The superintendent of the Belton Independent School District, south of Waco, said that a student at Sparta Elementary School and a student at North Belton Middle School were on Frontier Airlines Flight 1143 on Monday.

The superintendent, Susan Kincannon, said in a statement that officials had decided to shut the two schools plus a third, the Belton Early Childhood School, so they could thoroughly clean and disinfect the schools and the buses that served them this week.

The two students were on the flight on Monday and then attended classes on Tuesday and Wednesday, the statement said. Though state and local health officials had cleared the children to return to school, their parents decided to keep them home for 21 days, the maximum incubation period of the virus...

In Solon, a Cleveland suburb of about 23,000, two schools were closed on Thursday because a district employee returned to Ohio “on a different flight, but perhaps the same aircraft, as the Texas nurse with Ebola,” the district said in an email to parents.

And officials of two major health systems in Cleveland — the Cleveland Clinic and MetroHealth — said that a group of nurses had been placed on leave because they were aboard Ms. Vinson’s first flight, from Dallas to Ohio, on Friday.
Continue reading the main story Continue reading the main story
Continue reading the main story

“The decision to put those nurses on paid leave really has to do with decreasing anxiety,” Dr. Jennifer Hanrahan, the chairwoman of MetroHealth’s infectious disease control committee, said at a news conference. “It’s not because of any perceived risk to them or to anyone.”
Good God! How many people on that flight were 'swapping spit' with Amber Vinson? And will those two kids re-adapt to school after 21 days of playing video games with no Mall breaks in between? Will we ever survive?

If you thought the money was well spent


Just consider the resulting "professional" Iraqi Army response when US aircover is diverted to another target.
With the U.S. seemingly focused on helping Kurdish militias fight off an Islamic State advance at Kobani on the Turkey-Syria border, Islamist militants this week have seized one key military base in Iraq’s Anbar province and have laid siege to another, with no major increase in U.S. air support for the beleaguered Iraqi security forces.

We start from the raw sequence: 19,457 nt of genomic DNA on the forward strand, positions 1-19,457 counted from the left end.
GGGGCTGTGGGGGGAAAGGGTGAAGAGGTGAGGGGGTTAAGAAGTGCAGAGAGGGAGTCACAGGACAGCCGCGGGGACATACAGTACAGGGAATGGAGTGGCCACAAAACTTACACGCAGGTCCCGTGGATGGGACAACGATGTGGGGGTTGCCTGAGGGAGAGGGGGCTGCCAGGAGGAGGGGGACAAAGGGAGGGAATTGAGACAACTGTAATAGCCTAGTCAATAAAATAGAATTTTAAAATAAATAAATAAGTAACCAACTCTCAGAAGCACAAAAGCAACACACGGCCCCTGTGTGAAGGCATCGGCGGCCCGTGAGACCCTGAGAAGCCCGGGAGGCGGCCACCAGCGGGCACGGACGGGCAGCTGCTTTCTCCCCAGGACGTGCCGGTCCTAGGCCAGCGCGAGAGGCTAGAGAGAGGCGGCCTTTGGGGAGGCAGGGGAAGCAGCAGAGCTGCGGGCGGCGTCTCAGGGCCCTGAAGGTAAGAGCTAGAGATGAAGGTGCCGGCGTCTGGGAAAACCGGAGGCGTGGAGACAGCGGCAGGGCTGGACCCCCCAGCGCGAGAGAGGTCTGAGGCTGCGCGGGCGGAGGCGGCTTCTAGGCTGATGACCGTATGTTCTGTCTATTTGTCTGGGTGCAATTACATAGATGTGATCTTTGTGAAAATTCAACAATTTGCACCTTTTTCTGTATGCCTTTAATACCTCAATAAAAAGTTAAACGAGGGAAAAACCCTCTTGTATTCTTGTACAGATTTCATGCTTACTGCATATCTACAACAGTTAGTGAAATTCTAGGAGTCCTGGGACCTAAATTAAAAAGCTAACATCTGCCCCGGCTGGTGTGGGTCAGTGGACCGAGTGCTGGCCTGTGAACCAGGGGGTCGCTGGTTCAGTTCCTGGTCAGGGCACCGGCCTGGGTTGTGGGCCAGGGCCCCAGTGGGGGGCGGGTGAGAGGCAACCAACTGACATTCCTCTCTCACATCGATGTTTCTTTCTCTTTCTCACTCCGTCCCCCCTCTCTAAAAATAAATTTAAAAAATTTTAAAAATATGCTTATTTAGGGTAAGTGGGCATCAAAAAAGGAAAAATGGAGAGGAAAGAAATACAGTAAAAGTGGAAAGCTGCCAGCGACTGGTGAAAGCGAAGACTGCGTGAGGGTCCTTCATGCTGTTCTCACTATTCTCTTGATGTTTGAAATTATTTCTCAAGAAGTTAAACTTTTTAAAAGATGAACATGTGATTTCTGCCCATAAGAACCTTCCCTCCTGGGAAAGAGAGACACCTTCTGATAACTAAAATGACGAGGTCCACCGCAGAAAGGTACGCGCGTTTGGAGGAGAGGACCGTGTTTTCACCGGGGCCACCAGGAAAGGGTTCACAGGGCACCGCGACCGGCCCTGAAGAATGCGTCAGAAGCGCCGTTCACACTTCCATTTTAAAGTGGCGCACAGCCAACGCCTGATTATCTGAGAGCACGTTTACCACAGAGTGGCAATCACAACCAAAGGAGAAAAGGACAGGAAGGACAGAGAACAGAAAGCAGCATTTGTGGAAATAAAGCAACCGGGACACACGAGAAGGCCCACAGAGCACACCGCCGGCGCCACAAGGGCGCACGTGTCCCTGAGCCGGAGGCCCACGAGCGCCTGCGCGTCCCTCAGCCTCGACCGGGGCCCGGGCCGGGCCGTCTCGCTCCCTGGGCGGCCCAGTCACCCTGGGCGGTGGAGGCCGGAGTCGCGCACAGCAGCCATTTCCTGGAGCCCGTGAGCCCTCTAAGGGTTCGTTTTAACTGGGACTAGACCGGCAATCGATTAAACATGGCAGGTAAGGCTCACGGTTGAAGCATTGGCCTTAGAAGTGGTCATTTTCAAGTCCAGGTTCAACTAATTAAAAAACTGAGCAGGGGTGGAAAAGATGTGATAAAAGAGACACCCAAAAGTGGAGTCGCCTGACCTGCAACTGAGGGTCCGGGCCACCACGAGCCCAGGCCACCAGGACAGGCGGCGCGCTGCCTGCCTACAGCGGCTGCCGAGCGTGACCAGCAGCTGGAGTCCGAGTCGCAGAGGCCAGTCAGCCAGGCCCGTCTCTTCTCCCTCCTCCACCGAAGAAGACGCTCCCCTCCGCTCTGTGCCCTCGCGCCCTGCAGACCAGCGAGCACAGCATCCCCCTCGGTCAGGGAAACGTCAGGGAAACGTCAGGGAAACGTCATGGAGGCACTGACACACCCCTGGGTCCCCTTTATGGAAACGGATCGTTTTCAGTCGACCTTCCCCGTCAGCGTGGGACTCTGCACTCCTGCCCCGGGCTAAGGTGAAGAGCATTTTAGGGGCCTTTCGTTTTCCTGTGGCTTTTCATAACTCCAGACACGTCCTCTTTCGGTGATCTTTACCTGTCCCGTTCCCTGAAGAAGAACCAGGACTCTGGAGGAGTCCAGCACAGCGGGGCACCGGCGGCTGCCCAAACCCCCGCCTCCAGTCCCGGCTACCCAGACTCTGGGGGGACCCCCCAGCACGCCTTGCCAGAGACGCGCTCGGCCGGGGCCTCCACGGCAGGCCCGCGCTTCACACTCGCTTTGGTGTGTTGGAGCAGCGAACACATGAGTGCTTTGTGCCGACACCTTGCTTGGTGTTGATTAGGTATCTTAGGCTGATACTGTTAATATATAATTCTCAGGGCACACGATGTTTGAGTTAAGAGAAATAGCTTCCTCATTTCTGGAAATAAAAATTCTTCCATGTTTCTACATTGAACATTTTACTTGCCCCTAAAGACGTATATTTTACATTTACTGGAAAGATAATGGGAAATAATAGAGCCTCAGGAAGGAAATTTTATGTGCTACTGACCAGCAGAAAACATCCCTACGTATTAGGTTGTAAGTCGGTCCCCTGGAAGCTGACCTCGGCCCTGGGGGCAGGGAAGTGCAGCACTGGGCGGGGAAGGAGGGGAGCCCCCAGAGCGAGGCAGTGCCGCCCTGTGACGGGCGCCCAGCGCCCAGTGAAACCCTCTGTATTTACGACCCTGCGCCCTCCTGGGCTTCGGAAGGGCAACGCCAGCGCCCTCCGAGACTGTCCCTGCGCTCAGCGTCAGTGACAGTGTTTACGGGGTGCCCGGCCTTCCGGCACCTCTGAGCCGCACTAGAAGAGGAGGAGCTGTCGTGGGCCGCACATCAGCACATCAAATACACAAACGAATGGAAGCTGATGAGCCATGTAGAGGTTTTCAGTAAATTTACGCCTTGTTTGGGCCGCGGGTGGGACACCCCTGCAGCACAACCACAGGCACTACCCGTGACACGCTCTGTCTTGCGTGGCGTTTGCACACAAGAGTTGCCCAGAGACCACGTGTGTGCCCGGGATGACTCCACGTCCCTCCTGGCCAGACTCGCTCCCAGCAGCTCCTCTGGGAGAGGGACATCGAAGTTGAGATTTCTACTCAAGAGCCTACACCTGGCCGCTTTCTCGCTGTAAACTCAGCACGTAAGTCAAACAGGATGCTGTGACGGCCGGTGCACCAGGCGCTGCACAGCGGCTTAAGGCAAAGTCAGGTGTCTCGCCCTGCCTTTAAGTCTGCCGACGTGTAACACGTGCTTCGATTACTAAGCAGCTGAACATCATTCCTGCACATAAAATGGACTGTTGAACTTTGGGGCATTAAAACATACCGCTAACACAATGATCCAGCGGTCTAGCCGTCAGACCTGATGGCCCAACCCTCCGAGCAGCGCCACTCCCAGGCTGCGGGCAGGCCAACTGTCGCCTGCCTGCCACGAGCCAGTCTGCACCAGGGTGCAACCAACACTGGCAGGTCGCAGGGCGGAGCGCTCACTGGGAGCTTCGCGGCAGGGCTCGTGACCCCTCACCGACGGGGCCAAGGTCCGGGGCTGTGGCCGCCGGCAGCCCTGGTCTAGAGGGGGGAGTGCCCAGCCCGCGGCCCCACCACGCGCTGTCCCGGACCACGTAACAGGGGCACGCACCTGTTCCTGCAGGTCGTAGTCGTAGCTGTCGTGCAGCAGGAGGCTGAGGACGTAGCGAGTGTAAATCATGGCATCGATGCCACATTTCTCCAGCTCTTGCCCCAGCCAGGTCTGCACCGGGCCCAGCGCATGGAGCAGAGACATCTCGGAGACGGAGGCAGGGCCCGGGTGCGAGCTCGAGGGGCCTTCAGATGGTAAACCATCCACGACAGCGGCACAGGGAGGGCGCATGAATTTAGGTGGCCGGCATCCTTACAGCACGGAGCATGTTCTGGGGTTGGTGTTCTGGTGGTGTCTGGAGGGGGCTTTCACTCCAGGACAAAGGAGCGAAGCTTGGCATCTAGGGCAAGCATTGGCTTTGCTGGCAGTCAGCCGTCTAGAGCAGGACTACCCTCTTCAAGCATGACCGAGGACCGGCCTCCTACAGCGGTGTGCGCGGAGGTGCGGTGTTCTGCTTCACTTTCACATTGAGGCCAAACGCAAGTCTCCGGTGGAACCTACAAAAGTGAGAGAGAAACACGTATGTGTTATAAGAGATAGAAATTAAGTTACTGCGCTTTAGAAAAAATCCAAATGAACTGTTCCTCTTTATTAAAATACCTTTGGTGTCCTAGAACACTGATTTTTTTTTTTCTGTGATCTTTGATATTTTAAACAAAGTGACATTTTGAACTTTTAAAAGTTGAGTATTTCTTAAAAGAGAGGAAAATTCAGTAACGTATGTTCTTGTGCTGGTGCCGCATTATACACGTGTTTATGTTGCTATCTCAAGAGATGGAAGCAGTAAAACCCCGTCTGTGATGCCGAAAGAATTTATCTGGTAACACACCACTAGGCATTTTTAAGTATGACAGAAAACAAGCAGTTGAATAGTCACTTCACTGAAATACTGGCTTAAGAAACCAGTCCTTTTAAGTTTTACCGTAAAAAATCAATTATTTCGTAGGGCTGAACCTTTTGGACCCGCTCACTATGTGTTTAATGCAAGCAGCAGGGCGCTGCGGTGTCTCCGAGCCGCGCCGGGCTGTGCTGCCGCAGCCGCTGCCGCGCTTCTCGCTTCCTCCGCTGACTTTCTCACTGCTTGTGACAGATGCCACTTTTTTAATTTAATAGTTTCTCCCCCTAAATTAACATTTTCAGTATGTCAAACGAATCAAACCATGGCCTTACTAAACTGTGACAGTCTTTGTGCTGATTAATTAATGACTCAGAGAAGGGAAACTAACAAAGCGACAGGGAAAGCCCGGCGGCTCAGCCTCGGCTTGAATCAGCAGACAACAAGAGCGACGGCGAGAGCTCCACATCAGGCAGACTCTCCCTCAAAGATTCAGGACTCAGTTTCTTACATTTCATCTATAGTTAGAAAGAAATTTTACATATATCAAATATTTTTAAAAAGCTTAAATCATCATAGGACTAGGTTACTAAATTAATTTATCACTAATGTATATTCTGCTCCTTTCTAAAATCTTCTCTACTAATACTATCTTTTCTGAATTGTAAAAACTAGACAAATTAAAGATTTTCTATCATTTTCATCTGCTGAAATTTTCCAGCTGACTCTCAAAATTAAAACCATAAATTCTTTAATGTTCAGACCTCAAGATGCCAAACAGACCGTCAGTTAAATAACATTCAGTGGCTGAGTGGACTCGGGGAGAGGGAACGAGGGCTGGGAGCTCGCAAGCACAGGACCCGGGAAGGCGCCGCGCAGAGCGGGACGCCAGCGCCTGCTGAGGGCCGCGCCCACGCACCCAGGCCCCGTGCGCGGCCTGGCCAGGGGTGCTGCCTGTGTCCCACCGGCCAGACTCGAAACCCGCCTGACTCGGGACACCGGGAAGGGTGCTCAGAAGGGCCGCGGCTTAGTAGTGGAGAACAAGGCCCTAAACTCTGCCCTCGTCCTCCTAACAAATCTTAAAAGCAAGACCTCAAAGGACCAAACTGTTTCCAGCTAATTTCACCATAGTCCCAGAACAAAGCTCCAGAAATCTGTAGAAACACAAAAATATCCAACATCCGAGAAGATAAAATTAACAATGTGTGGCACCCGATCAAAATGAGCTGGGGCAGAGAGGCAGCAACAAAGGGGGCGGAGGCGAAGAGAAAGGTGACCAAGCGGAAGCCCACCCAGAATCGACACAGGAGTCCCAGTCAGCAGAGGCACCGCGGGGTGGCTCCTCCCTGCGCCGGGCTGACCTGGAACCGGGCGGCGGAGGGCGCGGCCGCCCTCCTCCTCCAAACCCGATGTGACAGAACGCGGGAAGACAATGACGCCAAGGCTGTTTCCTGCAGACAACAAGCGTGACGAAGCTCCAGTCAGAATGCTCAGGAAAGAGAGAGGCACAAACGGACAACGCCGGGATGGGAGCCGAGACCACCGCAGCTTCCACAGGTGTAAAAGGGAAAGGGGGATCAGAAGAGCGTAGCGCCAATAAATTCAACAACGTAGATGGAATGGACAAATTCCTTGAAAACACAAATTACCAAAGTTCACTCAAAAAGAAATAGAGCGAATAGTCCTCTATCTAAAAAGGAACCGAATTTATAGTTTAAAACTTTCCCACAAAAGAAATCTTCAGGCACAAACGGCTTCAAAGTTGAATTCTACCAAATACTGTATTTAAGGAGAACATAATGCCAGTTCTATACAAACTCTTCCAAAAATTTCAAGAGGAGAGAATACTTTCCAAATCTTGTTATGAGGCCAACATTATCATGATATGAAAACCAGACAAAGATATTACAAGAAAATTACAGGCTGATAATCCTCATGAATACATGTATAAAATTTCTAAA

Reports from Kobani indicate that intense U.S. airstrikes there have driven back Islamic State fighters, while in Anbar the militants’ advance has been unrelenting. On Tuesday, the Islamic State captured heavy artillery and an unknown number of weapons including machine guns and ammunition when it overran an Iraqi base outside the city of Hit. Now the group has surrounded the Ain Asad air base, northwest of Hit, the country’s third largest military facility.

Yet the number of U.S. strikes in Anbar over the past week has plummeted compared with the previous week and have been far fewer than those launched near Kobani, a Kurdish city whose strategic importance is in dispute but where the fighting can be viewed easily from hillsides inside Turkey.

The U.S. Central Command has announced just five airstrikes in Anbar in the past week, compared with 16 last week, while the number of air assaults near Kobani in the same period totals 70 – 39 of them in the last two days.

Iraqi troops at the Ain Asad base in Anbar say they are desperate for U.S. air support.

“It’s not possible to get in any supplies by land,” explained a member of Iraq’s security forces inside the base reached by phone. Speaking on condition of anonymity because he was not authorized to talk to a reporter, he said the base is surrounded, and while the Iraqi military has delivered some supplies by air, the forces holed up there are not hopeful.

“Forces in the base are almost collapsed psychologically and scared,” he said. “I cannot say for how long we can hold the base.”

What his men need now, he said, is air cover.

“If air cover is provided,” he said, “we will attack the militants in the nearby villages and stop their advance.”
DAESH has achieved total air superiority over the Iraqi army without having a single airplane. And all that equipment and years of training for the Iraqis pays off, for DAESH.

Who says the GOP has no policy to run on?



Wednesday, October 15, 2014

Barbara Dane sings a working womans blues